On the other hand, it seems important to me to try to hold on to some of the new thoughts, interests and perspectives I have gained; and this probably requires resisting the pull to return to precisely where I left off. No doubt a harder balancing exercise than I presently realise.
I would also be more than happy to contribute to better quality NZ freelance journalism. This is a good idea, Russell. I hope there is a way to make it really work.
The Guardian on Saturday contained a much more measured account, including this interesting comment:
"Dr Jonathan Scourfield, senior lecturer at Cardiff University's school for social sciences, who has conducted research relating to suicides in Wales, said: 'Most suicides are complex. I think cultural and social beliefs are very influential factors. By that I mean if a relationship breaks down, or there is loss of employment, or terrible debts, suicide only becomes an appropriate response because it makes social sense. They have probably heard of other cases where people have killed themselves in those circumstances, so they think "well, that's what you do".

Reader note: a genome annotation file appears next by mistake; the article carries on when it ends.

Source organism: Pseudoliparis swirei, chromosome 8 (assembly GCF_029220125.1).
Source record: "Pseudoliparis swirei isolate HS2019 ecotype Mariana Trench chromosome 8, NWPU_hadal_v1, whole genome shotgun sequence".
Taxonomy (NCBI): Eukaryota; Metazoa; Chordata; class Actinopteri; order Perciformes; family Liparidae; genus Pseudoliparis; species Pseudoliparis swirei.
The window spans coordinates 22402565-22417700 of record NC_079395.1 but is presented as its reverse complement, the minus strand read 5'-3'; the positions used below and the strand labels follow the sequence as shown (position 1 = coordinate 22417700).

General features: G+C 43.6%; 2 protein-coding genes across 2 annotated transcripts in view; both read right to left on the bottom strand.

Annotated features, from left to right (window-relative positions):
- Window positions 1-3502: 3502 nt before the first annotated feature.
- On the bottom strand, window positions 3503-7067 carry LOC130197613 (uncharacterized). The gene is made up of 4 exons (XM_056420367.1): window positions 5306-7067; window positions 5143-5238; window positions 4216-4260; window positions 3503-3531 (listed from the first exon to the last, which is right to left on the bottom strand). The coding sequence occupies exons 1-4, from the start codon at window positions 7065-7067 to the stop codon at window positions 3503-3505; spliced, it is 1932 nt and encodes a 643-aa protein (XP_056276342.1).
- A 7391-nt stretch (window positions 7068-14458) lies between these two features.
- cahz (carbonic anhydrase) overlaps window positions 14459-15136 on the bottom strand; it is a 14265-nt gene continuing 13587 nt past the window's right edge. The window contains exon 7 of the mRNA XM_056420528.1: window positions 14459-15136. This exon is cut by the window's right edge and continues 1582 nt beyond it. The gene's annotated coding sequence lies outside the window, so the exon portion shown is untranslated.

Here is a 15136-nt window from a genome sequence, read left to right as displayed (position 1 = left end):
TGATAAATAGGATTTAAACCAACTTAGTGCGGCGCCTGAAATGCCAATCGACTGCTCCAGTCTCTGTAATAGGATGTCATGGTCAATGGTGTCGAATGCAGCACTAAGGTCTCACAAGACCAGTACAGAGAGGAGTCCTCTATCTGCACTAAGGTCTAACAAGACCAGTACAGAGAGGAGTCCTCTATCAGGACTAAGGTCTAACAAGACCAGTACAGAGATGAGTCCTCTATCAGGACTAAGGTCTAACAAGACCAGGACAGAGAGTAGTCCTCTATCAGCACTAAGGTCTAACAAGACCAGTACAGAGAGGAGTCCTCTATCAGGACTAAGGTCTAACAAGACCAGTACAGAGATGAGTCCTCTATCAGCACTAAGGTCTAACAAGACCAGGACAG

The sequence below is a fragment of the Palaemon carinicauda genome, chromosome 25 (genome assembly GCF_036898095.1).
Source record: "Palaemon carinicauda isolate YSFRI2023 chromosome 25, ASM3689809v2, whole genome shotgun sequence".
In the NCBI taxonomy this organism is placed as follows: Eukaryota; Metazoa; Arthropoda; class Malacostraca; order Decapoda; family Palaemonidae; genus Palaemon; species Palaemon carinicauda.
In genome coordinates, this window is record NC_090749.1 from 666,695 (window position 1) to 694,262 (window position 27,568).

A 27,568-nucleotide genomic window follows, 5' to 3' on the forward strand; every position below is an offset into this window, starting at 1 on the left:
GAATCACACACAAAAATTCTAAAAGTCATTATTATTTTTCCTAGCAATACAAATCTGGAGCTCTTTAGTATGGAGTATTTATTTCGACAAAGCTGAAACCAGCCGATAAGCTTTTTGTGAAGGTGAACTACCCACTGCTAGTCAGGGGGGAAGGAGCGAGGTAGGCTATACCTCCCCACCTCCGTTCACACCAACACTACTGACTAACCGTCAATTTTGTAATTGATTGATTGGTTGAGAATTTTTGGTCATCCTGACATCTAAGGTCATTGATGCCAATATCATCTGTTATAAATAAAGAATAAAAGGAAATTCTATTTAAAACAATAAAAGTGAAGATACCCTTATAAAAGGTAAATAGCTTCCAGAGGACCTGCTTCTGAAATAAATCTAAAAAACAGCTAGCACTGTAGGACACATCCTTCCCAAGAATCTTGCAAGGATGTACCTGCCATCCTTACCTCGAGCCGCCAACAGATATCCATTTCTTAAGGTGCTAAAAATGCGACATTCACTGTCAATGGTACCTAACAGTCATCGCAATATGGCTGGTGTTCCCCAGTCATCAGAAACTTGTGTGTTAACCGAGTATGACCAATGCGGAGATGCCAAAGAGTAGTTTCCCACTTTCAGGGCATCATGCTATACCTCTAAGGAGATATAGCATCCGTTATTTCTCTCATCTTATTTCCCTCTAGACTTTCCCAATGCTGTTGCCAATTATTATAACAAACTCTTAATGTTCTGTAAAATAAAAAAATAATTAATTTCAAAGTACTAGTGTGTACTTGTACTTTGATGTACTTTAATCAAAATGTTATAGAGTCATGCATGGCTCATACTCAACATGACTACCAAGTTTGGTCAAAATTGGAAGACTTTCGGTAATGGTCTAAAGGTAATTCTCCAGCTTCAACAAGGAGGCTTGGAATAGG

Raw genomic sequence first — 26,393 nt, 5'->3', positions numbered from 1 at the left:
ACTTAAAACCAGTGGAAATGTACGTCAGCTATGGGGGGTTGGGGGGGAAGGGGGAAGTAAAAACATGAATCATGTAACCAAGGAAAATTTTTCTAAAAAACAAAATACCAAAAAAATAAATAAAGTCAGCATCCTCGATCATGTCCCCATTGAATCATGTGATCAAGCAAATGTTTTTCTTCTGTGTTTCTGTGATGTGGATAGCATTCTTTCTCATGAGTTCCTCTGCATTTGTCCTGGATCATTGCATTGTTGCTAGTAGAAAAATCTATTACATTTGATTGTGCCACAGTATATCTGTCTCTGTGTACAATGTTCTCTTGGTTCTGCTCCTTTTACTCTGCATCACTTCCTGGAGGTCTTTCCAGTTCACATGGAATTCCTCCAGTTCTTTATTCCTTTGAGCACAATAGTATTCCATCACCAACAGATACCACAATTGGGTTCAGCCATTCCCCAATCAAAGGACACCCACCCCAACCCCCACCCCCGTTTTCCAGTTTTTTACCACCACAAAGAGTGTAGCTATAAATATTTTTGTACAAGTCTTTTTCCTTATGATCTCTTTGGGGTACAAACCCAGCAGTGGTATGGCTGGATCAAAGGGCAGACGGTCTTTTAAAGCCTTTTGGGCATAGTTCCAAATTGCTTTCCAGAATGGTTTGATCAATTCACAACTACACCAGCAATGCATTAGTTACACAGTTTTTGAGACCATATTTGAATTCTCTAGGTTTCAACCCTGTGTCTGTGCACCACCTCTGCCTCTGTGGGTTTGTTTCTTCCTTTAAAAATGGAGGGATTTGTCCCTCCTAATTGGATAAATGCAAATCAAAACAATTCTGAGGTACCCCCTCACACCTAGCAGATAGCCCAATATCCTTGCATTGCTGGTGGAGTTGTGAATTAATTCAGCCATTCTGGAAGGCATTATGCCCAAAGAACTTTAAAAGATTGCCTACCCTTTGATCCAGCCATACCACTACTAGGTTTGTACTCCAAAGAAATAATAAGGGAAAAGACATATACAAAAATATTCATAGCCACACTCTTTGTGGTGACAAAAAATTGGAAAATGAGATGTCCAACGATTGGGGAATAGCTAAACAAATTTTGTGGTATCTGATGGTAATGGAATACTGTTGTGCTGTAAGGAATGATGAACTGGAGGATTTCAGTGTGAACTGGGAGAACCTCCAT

'That's where the copycat theory does have relevance - not that young people are goading each other on via websites - but in a broader sense. The more stories that appear about young people having killed themselves in your area, the more it might appear to you to be a reasonable response to a particular kind of crisis. It's about the culture of suicide.'
A police spokesman said: 'To date there is no evidence of a suicide pact and that theory did not come from the police. At this stage, we have not established any link that is common to all.'"